Iowa Considers Prison Labor to Build Affordable Housing

Iowa Considers Prison Labor to Build Affordable Housing

July 9, 2018
Construction industry executives expressed optimism about the year ahead in the 43rd annual Wells Fargo Construction Industry Forecast
An Iowa state agency is trying to promote a plan to use inmates to construct at least 100 homes for low-income households across the state.
 
According to an Associated Press report, the Iowa Department of Corrections believed the program could solve three problems at once: alleviating the shortage of affordable housing, addressing the shortage of construction workers and offering inmates the ability to learn a skill that could keep them employed once they are out of prison. South Dakota has operated a similar program for 20 years, while Missouri introduced a program last year involving inmate construction of tiny houses.
 
Mike Norris, Executive Director of the Southeast Iowa Regional Planning Commission, said the proposal could help rural Iowa solve its affordable housing problem. "We want to look for every opportunity, so we can help our communities be resilient and survive," he said. "They're worth it."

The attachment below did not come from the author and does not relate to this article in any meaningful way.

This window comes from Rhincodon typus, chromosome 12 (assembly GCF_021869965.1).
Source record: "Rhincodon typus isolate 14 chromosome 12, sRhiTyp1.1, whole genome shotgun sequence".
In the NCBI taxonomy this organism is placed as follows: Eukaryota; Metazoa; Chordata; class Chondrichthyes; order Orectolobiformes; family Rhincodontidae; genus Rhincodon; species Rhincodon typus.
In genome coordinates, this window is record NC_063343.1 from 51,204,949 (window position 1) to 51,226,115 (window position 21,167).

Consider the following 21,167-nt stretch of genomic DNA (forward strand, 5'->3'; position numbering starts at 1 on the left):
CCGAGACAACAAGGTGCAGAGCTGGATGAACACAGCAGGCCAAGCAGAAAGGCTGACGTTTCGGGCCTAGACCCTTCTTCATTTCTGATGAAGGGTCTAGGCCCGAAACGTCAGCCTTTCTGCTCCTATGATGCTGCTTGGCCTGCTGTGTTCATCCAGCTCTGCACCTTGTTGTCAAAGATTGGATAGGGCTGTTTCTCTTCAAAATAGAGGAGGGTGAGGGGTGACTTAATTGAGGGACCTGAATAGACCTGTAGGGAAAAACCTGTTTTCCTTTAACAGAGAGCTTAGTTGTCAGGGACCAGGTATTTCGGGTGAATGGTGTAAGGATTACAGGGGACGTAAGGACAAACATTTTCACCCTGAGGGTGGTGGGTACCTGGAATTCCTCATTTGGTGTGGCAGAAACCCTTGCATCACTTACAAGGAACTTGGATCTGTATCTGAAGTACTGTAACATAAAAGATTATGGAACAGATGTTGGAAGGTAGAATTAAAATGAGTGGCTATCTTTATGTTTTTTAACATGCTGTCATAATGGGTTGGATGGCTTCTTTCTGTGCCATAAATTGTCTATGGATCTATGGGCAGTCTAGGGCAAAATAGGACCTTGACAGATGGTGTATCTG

An effort to gain legislative support for the program failed in this year’s session, and corrections officials are planning to reintroduce the idea and the next legislative session in January. Gov. Kim Reynolds has voiced support for the program, and the Home Builders Association of Iowa added it would fill a void in a home building niche that most developers are not pursuing.

 
Residential

Subscribe to the NMP Daily

Subscribe to the NMP Daily